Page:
Can Plants Deliver Food, Fibre and Solutions for Anthropogenic Soil Phosphate Problems ?.
Mike J. Hedley, Institute of Natural Resources, Massey Univ, Private Bag 11 222, Palmerston North, New Zealand and Stephen Trolove, Crop and Food Research, 265 Lawn Road, Hastings, New Zealand.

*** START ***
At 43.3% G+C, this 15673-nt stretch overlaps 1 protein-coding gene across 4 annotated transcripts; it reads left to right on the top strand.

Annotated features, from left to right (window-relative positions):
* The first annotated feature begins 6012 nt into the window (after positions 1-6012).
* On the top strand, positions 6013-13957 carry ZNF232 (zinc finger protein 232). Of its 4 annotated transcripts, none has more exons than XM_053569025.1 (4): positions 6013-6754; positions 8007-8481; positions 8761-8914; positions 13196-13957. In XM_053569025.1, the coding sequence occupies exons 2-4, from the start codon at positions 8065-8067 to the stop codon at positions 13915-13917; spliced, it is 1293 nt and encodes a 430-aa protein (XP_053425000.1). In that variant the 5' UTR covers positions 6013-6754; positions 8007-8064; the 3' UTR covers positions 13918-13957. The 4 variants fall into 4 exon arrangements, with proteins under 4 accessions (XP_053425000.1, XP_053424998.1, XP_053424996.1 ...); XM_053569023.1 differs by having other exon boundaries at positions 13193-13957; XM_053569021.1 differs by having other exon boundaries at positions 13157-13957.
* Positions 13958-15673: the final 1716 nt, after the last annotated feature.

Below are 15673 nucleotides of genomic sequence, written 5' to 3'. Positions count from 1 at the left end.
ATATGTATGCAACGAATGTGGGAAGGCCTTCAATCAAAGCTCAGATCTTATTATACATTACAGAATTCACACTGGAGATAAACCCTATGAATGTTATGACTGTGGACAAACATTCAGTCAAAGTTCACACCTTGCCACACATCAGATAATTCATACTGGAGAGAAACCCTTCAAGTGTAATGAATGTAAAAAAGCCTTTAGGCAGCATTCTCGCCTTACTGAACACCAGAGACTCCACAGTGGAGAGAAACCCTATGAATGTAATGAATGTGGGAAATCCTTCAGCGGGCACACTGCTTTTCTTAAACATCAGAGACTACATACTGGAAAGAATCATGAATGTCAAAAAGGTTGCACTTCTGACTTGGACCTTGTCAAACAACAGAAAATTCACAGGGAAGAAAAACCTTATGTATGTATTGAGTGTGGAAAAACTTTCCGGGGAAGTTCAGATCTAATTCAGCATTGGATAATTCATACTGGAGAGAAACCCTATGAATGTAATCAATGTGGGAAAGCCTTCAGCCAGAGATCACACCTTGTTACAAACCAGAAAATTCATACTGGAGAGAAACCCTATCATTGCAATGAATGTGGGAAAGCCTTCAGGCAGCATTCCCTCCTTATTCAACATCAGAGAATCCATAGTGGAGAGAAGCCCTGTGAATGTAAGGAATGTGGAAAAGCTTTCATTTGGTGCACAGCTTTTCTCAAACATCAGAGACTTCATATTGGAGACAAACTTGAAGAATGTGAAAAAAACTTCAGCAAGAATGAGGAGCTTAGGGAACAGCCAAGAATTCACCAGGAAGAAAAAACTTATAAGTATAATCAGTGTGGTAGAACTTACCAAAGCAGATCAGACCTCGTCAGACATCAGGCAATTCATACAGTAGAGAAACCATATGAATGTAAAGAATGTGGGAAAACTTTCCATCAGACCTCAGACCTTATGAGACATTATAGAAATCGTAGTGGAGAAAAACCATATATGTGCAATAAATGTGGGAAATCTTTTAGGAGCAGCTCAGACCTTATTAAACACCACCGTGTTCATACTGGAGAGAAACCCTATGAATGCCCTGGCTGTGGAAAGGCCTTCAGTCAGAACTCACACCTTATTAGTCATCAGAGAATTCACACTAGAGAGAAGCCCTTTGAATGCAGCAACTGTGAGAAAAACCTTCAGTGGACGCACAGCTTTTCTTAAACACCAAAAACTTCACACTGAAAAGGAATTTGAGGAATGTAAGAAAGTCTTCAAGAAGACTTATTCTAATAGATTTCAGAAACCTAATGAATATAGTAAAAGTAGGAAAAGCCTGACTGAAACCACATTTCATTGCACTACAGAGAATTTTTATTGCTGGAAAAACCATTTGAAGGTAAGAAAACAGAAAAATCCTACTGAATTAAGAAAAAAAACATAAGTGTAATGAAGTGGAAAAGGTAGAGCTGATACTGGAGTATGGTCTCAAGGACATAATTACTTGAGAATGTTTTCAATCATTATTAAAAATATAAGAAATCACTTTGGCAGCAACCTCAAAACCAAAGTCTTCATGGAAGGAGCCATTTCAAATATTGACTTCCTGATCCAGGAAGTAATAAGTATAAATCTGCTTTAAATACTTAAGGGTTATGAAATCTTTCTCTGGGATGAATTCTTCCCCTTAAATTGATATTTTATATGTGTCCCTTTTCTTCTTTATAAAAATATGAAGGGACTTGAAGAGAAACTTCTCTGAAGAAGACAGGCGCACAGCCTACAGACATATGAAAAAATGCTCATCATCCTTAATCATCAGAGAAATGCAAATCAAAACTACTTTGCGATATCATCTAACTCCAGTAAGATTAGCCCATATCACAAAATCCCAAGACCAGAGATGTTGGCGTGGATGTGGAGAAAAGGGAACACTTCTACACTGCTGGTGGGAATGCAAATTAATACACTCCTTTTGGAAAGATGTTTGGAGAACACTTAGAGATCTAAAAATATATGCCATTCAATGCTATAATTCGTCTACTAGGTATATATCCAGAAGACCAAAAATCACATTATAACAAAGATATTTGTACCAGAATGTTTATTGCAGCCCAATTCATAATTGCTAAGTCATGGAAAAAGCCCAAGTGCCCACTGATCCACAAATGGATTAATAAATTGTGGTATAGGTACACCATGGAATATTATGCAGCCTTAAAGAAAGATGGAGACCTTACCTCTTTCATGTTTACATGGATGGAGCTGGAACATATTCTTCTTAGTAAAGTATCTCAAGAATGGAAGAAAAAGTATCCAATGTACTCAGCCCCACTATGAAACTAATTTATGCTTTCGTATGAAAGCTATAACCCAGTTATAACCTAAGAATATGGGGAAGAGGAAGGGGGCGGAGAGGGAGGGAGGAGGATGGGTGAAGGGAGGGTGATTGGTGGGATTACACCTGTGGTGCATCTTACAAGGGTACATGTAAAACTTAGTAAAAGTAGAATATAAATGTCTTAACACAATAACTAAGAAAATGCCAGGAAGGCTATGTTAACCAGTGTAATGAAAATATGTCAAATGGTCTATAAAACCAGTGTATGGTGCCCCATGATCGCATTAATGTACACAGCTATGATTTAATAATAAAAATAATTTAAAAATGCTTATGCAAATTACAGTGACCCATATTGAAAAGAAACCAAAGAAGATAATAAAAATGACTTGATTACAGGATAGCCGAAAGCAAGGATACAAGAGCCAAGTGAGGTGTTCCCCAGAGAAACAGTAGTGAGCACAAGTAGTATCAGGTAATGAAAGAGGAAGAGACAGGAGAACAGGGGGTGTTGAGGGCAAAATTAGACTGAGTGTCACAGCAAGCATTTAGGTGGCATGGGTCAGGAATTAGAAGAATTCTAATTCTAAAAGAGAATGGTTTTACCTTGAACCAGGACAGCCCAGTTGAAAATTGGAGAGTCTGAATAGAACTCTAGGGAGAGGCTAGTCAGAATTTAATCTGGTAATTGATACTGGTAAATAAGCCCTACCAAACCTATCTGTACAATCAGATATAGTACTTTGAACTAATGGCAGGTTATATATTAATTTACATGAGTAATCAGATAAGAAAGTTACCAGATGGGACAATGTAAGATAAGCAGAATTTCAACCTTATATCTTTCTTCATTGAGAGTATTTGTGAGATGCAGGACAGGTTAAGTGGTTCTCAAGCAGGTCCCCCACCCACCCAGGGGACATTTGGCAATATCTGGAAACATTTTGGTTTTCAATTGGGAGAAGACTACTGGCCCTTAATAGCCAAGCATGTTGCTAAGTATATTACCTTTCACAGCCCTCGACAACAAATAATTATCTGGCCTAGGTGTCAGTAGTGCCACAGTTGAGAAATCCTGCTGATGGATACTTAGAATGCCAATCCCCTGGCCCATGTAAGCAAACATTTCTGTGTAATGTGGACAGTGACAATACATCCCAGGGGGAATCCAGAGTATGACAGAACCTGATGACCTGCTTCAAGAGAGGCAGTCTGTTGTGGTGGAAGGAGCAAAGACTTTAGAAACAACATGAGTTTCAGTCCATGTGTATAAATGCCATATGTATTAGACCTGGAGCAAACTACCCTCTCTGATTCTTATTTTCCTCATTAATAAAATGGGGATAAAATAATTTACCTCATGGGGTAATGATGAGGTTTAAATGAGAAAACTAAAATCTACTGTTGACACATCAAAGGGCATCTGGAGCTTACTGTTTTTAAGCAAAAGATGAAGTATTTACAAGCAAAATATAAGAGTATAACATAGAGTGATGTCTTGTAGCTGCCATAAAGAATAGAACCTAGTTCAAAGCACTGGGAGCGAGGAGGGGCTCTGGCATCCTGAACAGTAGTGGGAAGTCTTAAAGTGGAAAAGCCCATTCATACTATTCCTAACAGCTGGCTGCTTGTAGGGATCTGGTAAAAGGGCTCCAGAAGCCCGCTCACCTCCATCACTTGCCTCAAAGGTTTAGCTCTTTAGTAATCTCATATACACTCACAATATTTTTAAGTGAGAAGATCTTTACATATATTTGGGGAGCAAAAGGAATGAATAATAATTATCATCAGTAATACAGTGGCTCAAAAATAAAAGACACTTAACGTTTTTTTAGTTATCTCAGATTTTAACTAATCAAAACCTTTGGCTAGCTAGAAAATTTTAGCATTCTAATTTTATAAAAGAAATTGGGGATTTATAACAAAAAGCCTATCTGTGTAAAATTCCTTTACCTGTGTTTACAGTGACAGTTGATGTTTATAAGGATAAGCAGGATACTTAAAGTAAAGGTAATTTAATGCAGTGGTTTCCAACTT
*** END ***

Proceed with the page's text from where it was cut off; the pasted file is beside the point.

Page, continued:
Sustaining food and fibre production to meet the demands of a growing global population remains a major justification for agronomic research into the phosphate (P) acquisition mechanisms of plants and their phosphate use efficiency. Soil P deficiency remains one of the major constraints preventing upland soils being used to produce more food for the economically-challenged but growing populations of developing countries. Overcoming this constraint has focussed researchers on the rhizosphere because the key plant growth limiting process is the diffusion of soil and fertilizer P to the active root surface. Plants capable of rapidly regenerating fine active root in previously unexploited soil volumes and plants that can modify their rhizosphere chemistry to accelerate the mobilization of soil P are of particular interest to researchers. Studies of root systems in situ are technically challenging and new techniques are required for quantifying whether root architecture and function appropriate for efficient P acquisition are being sucessfully achieved. Successful selection of externally and internally P efficient plants, however, is not the complete solution for sustainable food production on P deficient soils. Phosphorus efficient plants can not mine soil organic or inorganic P reserves indefinitely. Phosphorus efficient plants and their rhizosphere processes must be matched to economically appropriate maintainence P inputs, be they low cost fertilizer or recycled wastes. In the developed regions of the world, which have afforded long-term P fertilizer and manure use, the few agricultural soils that continue to have a P limitation are not the prime concern of research funders. Research focus has turned to providing solutions to accelerated eutrophication problems that are caused by P enriched surface runoff and drainage from excessively P fertilized (manured) soils. In efforts to curtail P fertilizer use, demonstration trials illustrating lack of crop response to P are being conducted to convince farmers and advisers that P fertilizer application rates can be reduced or temporarily withdrawn. Phosphorus accumulator plants are being selected and evaluated for riparian borders to allow runoff P to be trapped, harvested and removed from the P enriched catchment area. Land application of P rich, housed-animal manure is a major cause of soil P enrichment. Animal food stuffs with high inositol phosphate (phytate) concentrations, derived from grain and other plant seeds, are the direct cause of P enrichment of animal extra. A partial solution to this problem is the selection of crop plants that produce grains with high carbohydrate but low phytate concentrations. Thus the future challenges for plant scientists are not only to select plants that can grow in P deficient soils and produce marketable food, or fibre, but also select different plants, or cultivars, that can be used in mitigation strategies for minimizing the P enrichment of manures and soils.